# Enigmatic Code

Programming Enigma Puzzles

## Enigma 1498: Cubic date

From New Scientist #2660, 14th June 2008

14 June 08 if written as 14.06.08 (day’s number.month.year, with two digits allocated to each) is a cubic date because 140608 is the cube of 52. If it is written as 14.06.08 it is obvious the day’s number precedes the month. But a date may also be written as month.day’s number.year, with two digits allocated to each: 42875 (the cube of 35) written as 04.28.75 must represent 28 April 75. Some cubes can represent two different cubic dates: 10648 (the cube of 22) written as 01.06.48 could represent 1 June 48 or 6 January 48.

Harry and Tom know that I have written down a cubic date like 14 June 08, but have not been told whether to be cubic it has the day’s number or the month placed first. Harry knows what the month is, and that enables him to deduce the date with certainty. Tom knows what the day’s number is, but that does not enable him to deduce the date.

What is the date? Give your answer in the form of 14 June 08.

[enigma1498]

### One response to “Enigma 1498: Cubic date”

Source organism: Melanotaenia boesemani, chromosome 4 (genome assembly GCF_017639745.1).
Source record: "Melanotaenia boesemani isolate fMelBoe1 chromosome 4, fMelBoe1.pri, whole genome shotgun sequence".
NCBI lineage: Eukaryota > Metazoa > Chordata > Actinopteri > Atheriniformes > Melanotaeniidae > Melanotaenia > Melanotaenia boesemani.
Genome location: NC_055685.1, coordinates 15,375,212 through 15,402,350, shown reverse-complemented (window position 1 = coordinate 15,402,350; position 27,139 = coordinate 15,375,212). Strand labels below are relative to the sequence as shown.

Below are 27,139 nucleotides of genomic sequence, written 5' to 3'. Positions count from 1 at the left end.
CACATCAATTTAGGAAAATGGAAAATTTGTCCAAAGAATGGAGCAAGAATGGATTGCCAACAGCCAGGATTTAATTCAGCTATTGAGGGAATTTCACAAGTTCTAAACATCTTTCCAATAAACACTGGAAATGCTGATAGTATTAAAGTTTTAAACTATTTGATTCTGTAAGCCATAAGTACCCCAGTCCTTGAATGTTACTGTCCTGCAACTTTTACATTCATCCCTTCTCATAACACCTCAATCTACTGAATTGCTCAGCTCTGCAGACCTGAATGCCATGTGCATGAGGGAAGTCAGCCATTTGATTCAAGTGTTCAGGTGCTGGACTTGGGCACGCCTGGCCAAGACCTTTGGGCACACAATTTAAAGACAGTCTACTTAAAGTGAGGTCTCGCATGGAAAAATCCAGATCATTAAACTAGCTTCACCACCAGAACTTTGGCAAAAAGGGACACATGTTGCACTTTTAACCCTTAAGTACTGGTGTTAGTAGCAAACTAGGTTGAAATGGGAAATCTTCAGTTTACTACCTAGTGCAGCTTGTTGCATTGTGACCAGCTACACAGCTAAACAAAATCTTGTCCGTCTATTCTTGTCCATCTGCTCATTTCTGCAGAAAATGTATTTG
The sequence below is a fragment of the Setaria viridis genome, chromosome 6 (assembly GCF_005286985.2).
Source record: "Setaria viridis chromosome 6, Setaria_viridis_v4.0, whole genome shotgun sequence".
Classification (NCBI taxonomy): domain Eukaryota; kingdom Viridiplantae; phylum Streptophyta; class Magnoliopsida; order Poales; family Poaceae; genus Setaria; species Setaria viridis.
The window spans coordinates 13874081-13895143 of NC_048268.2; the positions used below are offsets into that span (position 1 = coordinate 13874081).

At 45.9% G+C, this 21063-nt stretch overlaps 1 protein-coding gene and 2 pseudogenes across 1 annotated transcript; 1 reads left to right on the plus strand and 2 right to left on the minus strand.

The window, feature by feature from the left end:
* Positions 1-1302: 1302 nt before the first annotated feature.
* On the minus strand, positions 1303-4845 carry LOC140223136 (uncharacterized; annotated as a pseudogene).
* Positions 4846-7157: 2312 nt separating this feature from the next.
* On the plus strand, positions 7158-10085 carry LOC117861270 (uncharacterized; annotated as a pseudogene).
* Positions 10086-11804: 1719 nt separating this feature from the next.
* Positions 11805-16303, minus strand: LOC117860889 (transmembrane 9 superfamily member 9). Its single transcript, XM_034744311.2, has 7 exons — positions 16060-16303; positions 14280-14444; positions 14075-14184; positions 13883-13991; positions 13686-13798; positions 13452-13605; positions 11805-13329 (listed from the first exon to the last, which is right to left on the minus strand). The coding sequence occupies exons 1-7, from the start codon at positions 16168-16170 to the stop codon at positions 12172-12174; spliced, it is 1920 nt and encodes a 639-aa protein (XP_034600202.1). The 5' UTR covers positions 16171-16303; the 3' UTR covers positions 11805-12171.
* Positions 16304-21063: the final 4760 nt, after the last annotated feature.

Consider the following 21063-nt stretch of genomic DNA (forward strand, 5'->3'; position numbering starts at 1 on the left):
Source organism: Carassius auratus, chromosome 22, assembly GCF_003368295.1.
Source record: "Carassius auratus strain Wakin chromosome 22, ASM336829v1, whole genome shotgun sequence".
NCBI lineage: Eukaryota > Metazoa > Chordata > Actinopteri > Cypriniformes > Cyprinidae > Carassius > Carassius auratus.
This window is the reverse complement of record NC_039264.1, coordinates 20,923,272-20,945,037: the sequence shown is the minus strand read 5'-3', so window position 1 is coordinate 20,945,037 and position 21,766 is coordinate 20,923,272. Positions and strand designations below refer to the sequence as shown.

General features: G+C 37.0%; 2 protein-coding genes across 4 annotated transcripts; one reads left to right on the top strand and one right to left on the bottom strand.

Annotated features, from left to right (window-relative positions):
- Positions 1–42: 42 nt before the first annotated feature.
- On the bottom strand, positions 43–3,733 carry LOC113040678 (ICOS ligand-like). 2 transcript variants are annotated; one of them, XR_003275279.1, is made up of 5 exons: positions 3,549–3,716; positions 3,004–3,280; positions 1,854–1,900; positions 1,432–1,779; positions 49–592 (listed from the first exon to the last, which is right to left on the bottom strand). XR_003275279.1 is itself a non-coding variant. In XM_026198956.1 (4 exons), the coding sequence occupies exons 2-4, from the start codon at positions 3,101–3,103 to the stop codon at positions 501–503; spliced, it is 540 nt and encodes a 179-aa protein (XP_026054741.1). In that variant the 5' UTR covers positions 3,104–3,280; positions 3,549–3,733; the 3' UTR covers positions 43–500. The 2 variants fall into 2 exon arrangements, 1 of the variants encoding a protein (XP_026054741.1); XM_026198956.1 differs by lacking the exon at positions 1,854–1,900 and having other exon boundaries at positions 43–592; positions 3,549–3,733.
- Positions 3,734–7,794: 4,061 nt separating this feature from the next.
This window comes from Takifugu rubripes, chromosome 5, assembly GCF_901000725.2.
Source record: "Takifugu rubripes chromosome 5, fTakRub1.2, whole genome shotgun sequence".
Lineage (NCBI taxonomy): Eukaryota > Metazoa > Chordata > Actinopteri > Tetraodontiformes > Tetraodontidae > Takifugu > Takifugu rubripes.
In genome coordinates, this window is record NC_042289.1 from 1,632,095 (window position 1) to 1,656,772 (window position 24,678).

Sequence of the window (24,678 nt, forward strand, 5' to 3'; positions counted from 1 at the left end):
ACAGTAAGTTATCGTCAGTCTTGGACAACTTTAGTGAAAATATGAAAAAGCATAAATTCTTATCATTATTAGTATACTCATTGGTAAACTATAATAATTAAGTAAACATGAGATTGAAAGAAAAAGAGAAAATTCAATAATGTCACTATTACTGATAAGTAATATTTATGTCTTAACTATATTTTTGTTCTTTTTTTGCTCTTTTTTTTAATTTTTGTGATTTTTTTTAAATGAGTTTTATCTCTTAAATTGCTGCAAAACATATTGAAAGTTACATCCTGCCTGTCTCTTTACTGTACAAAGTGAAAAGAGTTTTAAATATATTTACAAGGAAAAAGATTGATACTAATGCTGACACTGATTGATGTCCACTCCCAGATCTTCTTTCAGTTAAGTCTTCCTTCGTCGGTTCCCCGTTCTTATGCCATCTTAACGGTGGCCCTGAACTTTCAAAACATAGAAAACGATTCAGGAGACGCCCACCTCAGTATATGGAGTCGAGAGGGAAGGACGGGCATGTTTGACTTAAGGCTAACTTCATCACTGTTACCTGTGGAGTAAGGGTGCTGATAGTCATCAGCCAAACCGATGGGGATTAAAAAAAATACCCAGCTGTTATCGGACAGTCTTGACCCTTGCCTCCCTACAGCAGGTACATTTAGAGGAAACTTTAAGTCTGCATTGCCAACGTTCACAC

1. Jim Randell 30 October 2012 at 6:20 pm

The following Python program runs in 35ms. I don’t explicitly deal with leap years (but then neither does the problem).

```from collections import defaultdict
from enigma import irange, printf

# map month numbers to names (for the solution, 1-indexed)
MONTH = ( None,
'January', 'February', 'March', 'April', 'May', 'June',
'July', 'August', 'September', 'October', 'November', 'December'
)

# map month numbers to number of days (ignoring leap years, 1-indexed)
DAYS  = ( None, 31, 29, 31, 30, 31, 30, 31, 31, 30, 31, 30, 31 )

# consider 5 and 6 digit cubes
r = defaultdict(list)
for i in irange(22, 99):
s = str(i ** 3)

# split into digits: aa.bb.cc
(aa, bb, cc) = (int(n) for n in (s[-6:-4], s[-4:-2], s[-2:]))

# a date can be expressed dd.mm.yy or mm.dd.yy
if ((0 < bb <= 12 and 0 < aa <= DAYS[bb]) or (0 < aa <= 12 and 0 < bb <= DAYS[aa])):
r[aa].append((s, bb))
r[bb].append((s, aa))

# the date we're looking for is ambiguous by day
for (dd, v) in r.items():
if len(v) < 2: continue

# but unambiguous by month
for (s, mm) in v:
if mm > 12 or len(r[mm]) > 1: continue

printf("{dd} {m} {yy}", m=MONTH[mm], yy=s[-2:])
```

Solution: 11 September 25.

This site uses Akismet to reduce spam. Learn how your comment data is processed.